Shenzhen-based Internet giant Tencent Holdings Ltd on Tuesday fired a fresh salvo against leading telecom operators with its Internet calling app for mobile gadgets.
The app, WeChat phone book, allows users to make free calls using wireless networks or telecom operators' networks, send voice mails, use its phone book and even make high-definition quality voice calls.
The so-called free calls can be made as long as the user links his phone number to his WeChat account.
Although Tencent tried to maintain a low profile and hardly gave the new app any publicity, its ploy of releasing it on Singles' Day, when most people are obsessed with online shopping, seems to have paid off.
Due to the large number of users of the new app, the service remained unavailable on Wednesday morning and it was forced to update users frequently on when services would be restored.
Such a customer frenzy, however, is not a new experience for Tencent as the number of active users of its services on a monthly basis surged to 438 million by the end of the second quarter of this year.
But the new app's performance on the second day shows that it is still quite unstable and provides less－than-satisfactory user experiences, said Wang Ningyuan, information technology industry researcher at the Shenzhen-based CIC Industry Research Center.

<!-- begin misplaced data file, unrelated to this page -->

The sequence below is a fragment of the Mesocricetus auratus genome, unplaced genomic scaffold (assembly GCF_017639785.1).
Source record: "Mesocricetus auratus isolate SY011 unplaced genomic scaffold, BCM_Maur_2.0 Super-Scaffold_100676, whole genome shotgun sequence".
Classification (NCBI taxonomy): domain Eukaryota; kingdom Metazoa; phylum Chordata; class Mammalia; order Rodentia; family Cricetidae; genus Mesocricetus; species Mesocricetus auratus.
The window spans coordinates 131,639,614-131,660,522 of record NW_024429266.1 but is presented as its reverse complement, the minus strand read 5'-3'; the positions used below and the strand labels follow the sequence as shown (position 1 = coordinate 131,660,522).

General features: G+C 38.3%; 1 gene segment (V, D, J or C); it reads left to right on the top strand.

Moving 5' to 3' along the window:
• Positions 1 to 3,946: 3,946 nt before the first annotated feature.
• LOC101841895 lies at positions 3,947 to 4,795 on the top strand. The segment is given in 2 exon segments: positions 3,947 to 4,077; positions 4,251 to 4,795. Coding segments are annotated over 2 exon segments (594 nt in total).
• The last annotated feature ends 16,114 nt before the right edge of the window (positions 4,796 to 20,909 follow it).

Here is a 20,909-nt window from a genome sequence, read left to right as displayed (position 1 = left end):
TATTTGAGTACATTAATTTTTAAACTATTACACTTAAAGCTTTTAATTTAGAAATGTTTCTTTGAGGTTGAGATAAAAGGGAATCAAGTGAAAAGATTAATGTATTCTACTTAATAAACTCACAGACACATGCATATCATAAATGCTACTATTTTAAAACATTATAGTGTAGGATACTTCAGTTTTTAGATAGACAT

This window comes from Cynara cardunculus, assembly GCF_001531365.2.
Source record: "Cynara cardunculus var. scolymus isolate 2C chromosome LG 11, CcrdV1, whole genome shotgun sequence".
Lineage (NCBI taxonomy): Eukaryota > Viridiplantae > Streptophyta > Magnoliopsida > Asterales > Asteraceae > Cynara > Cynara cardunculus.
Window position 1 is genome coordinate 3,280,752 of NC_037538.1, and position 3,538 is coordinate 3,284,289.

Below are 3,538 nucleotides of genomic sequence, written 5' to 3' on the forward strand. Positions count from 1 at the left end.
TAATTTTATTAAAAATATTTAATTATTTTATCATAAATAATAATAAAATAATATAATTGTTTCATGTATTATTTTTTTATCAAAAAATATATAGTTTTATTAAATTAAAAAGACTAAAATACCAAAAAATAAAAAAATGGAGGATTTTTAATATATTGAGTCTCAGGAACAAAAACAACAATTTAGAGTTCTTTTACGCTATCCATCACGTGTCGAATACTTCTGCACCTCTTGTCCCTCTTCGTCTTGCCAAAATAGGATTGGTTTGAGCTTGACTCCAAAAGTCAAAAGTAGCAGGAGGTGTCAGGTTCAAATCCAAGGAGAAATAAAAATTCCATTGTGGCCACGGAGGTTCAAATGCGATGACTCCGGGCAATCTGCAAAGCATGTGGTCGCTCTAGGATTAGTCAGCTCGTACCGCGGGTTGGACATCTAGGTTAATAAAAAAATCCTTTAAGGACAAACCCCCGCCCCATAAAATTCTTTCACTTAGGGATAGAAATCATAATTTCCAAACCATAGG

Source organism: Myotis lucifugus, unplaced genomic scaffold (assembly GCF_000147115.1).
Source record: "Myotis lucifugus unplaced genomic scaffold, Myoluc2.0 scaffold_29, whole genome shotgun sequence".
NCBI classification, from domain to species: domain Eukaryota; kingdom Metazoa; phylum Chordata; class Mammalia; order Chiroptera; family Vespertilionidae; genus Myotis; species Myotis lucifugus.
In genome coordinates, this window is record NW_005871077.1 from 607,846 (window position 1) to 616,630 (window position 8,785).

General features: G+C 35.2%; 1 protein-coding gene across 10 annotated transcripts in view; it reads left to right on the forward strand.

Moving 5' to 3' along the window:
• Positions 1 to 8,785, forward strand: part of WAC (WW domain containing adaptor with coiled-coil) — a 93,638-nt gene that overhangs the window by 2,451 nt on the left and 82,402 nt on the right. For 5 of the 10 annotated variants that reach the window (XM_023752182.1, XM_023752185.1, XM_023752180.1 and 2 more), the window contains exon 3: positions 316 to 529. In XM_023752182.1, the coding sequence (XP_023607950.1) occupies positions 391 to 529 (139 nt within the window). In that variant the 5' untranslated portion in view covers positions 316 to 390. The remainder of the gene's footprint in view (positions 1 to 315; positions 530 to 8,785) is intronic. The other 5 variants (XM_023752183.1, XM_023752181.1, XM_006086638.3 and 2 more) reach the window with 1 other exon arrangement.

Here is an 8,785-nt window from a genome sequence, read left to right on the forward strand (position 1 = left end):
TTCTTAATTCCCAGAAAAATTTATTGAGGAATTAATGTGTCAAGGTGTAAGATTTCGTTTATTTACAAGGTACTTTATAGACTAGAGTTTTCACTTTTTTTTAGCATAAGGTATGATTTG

Zhang Yunqian, an administrative director at a multinational manufacturing company based in Shanghai, said the first impression about the app was not that good as Tencent was not prepared for the load and the large number of bugs that emerged. But she said she was not averse to trying the app as it would be a good choice for free conference calls.
Even though Tencent said that the WeChat phone book will allow users to make free calls, there will still be charges for wireless network or the use of telecom operators' networks. The charge will be between 0.03 yuan (S$0.01) to 0.15 yuan.
Industry experts also expressed concerns that Tencent's free app would affect China Mobile Ltd, China United Telecommunications Corp Ltd and China Telecommunications Corp, the top three telecom operators.
"In terms of convenience, charges and number of users, the new app is still nothing compared with the facilities offered by the three telecom operators. But it has upped the ante for operators to improve their services and lower charges," said Wang from CIC Industry Research Center.
Jiang Jianlin, a senior market analyst at the global market intelligence firm IDC China, said that the new app is a Tencent ploy to defend its turf in instant messaging and social apps. But there are also two factors that companies need to be aware of.
"The first is whether the service is legal and has got the necessary approvals. The industry regulator had refused permission for such services some time back and it is still not clear whether the same has been permitted now. The other question that comes to the mind is whether Chinese users, or the market, are willing to use such services instead of normal calls. What the market needs is not clear," said Jiang.